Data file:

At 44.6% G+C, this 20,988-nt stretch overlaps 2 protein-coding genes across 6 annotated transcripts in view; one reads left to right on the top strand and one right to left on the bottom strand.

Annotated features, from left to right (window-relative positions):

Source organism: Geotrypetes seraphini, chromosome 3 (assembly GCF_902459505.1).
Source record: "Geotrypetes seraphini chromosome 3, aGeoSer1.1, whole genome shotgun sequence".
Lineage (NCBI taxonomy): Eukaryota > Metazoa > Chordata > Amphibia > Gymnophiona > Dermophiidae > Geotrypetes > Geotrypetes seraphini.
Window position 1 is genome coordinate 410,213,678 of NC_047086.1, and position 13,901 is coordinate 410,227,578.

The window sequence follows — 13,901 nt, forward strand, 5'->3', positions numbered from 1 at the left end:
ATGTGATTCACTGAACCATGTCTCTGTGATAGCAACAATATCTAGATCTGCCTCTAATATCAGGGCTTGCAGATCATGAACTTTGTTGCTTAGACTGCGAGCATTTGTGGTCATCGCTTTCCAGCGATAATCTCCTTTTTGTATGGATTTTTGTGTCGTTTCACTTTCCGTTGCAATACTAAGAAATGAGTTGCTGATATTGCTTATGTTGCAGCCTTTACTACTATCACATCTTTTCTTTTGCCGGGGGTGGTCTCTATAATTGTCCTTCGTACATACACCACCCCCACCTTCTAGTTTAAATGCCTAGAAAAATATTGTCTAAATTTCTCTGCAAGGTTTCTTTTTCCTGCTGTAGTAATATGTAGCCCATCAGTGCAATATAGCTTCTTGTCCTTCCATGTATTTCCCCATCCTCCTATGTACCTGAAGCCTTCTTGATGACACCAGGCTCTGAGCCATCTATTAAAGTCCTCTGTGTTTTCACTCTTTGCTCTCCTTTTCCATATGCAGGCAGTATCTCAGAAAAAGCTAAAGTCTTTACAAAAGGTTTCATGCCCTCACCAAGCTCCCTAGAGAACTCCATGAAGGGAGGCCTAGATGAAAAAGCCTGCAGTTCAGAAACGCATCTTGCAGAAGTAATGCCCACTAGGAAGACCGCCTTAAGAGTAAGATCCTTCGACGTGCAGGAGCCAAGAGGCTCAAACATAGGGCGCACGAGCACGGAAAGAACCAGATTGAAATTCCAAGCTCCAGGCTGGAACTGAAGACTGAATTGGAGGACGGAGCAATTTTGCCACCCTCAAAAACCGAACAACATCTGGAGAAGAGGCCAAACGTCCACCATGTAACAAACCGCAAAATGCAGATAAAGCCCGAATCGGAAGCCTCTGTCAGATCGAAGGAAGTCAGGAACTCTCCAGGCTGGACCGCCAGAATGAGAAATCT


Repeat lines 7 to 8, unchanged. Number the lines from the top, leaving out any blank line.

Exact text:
The window sequence follows — 13,901 nt, forward strand, 5'->3', positions numbered from 1 at the left end:
ATGTGATTCACTGAACCATGTCTCTGTGATAGCAACAATATCTAGATCTGCCTCTAATATCAGGGCTTGCAGATCATGAACTTTGTTGCTTAGACTGCGAGCATTTGTGGTCATCGCTTTCCAGCGATAATCTCCTTTTTGTATGGATTTTTGTGTCGTTTCACTTTCCGTTGCAATACTAAGAAATGAGTTGCTGATATTGCTTATGTTGCAGCCTTTACTACTATCACATCTTTTCTTTTGCCGGGGGTGGTCTCTATAATTGTCCTTCGTACATACACCACCCCCACCTTCTAGTTTAAATGCCTAGAAAAATATTGTCTAAATTTCTCTGCAAGGTTTCTTTTTCCTGCTGTAGTAATATGTAGCCCATCAGTGCAATATAGCTTCTTGTCCTTCCATGTATTTCCCCATCCTCCTATGTACCTGAAGCCTTCTTGATGACACCAGGCTCTGAGCCATCTATTAAAGTCCTCTGTGTTTTCACTCTTTGCTCTCCTTTTCCATATGCAGGCAGTATCTCAGAAAAAGCTAAAGTCTTTACAAAAGGTTTCATGCCCTCACCAAGCTCCCTAGAGAACTCCATGAAGGGAGGCCTAGATGAAAAAGCCTGCAGTTCAGAAACGCATCTTGCAGAAGTAATGCCCACTAGGAAGACCGCCTTAAGAGTAAGATCCTTCGACGTGCAGGAGCCAAGAGGCTCAAACATAGGGCGCACGAGCACGGAAAGAACCAGATTGAAATTCCAAGCTCCAGGCTGGAACTGAAGACTGAATTGGAGGACGGAGCAATTTTGCCACCCTCAAAAACCGAACAACATCTGGAGAAGAGGCCAAACGTCCACCATGTAACAAACCGCAAAATGCAGATAAAGCCCGAATCGGAAGCCTCTGTCAGATCGAAGGAAGTCAGGAACTCTCCAGGCTGGACCGCCAGAATGAGAAATCT